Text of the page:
Fisher: The 2021 Tailwinds Driving Stocks in China and Everywhere Else
Ken Fisher is the founder and executive chairman of Fisher Investments.
Hurray! Terrible 2020 is finally behind us. Ahead is a world economy poised to rebound, warming sentiment and a benign global political backdrop. It’s a recipe for stocks to keep climbing in 2021 — in China and globally.
Awful as 2020 was at a human level, stocks proved resilient. Chinese stocks led the way, soaring 29.9% despite the winter’s Covid-driven plunge. Overall, world stocks weren’t too shabby. They gained 9.2% — in line with the moderate positive return I forecast last January. Of course, I didn’t see the Covid stumble including unprecedented global economic lockdowns, a steep worldwide economic implosion and an all-time record-fast global bear market off of all-time February highs. But this highlights a crucial investment lesson: You should exit stocks only if you see a huge negative others don’t. Coolly following that rule last winter would have helped you ride Chinese stocks’ rocketship recovery.
That applies now. Bear markets have two main possible causes: Either a wallop — a huge, unforeseen shock wiping trillions of yuan off global GDP, like the lockdowns. Or euphoria inflates expectations to unattainable levels — so markets fall when reality disappoints.
I see neither now. Pundits worried autumn’s global Covid surge and new lockdowns would crush Western economies — and shrink demand, threatening Chinese exports. But that’s no wallop. Worldwide manufacturing activity continues to expand, too. But also, global service firms — devastated during the spring’s lockdowns — are faring far better lately. They’ve adapted in many ways, with restaurants ramping up takeout efforts and retailers shifting to online ordering. The world’s economy hasn’t proven as resilient as China’s, but society is learning how to live with restrictions.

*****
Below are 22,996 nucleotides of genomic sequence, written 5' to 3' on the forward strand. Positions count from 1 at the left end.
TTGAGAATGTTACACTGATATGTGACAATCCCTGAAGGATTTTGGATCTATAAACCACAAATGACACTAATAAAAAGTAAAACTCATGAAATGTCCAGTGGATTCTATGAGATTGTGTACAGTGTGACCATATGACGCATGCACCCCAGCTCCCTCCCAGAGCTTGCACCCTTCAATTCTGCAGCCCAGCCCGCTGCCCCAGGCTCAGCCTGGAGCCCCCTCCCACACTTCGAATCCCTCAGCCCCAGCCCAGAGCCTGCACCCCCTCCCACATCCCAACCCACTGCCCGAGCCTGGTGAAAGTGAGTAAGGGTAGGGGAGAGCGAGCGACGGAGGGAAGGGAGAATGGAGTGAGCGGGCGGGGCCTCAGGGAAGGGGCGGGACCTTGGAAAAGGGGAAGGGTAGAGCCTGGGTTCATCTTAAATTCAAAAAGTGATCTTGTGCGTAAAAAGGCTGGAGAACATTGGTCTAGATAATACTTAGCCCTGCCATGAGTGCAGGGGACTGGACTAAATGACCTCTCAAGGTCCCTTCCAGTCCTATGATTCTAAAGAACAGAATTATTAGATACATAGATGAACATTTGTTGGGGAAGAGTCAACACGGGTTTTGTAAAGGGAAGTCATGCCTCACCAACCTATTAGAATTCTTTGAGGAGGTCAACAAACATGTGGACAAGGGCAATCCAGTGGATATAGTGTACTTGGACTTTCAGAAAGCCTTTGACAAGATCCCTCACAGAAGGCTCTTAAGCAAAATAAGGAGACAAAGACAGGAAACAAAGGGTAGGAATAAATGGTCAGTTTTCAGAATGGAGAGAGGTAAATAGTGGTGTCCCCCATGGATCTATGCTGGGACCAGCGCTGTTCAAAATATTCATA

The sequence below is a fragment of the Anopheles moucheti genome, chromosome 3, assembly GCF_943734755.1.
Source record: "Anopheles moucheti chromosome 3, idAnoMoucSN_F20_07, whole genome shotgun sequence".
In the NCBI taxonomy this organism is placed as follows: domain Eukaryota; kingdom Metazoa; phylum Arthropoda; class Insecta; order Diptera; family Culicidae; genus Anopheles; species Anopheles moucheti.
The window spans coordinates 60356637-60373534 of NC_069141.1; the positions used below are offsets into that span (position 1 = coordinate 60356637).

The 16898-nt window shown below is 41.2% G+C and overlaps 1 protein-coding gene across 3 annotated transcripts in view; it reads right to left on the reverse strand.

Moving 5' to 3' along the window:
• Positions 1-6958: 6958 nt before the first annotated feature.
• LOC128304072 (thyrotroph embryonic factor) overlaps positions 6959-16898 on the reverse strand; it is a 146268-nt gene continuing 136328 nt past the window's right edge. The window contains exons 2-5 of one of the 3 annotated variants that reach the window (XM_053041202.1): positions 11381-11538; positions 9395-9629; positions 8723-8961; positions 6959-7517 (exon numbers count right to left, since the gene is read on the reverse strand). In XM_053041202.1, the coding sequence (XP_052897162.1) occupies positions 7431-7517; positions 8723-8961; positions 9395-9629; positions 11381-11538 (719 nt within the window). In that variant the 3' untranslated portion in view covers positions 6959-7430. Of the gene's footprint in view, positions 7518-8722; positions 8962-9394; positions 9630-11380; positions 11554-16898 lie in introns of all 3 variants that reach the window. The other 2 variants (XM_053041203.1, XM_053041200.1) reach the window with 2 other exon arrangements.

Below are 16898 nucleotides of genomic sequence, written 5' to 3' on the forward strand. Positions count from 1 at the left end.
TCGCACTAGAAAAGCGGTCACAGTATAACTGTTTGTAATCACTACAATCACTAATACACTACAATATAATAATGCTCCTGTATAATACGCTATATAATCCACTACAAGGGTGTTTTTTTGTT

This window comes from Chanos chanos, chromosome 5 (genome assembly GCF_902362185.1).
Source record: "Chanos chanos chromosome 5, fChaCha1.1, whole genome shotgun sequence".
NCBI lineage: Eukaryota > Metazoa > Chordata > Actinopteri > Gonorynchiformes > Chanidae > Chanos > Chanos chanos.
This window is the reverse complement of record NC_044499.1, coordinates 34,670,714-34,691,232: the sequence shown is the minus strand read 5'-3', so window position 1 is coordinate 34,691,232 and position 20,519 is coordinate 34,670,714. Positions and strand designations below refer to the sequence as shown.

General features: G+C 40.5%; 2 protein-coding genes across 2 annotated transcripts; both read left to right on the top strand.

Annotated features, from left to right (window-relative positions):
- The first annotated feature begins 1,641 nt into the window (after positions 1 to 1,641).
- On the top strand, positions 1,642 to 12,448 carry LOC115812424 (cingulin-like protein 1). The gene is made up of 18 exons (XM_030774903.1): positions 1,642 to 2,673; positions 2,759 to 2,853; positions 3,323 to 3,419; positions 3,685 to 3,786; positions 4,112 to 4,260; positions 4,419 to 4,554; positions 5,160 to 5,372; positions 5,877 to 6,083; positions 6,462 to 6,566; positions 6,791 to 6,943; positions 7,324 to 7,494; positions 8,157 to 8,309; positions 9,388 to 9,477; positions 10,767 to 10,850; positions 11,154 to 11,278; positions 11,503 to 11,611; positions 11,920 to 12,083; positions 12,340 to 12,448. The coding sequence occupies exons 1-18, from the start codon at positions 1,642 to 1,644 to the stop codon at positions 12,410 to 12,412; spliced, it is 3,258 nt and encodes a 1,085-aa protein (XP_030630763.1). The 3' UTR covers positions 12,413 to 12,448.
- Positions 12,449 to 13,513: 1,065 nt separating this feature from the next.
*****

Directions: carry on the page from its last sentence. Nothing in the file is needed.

Of course, stricter measures may come, packing a bigger punch. But even this likely has a muted effect. Nearly everyone expected renewed restrictions, sapping shock value. Markets pre-priced them and looked far ahead — to a time when Covid is largely, if not completely, history. Even Britain’s third sweeping lockdown couldn’t prevent U.K. stocks from jumping in 2021’s first week. Besides, later in 2021, overseas economies should begin normalizing as Covid vaccine distribution widens. That’s bullish for Chinese stocks. Western pundits paint China as isolated from global events, but Chinese and global equities have a positive correlation over the past decade. What’s good for the world is good for China, and vice versa.
The China-specific economic issues Western pundits fret are well-known or overblown — devoid of power to derail stocks’ rise. One example: U.S. headlines shrieked over recent defaults from Yongcheng Coal and Electricity, Tsinghua Unigroup and other state-owned enterprises, fearing they portend an SOE default deluge. But overall SOE defaults are tiny compared to total bond issuance. More importantly: For the onshore bond market to thrive, investors must be able to accurately price risk, as I noted last winter amid similar Western worries. Occasional defaults simply highlight the government’s commitment to free market reforms — a long-term bullish feature few fathom.
Western observers also tout continued U.S.-China tariff battles as a major risk to stocks. But they tout them because they are widely known. And, as I noted throughout 2020, even far higher tariffs than we have seen lack the scale to wallop Chinese or U.S. markets. If stocks rose in 2019 and 2020 amid widespread trade war fears, why would 2021 be different?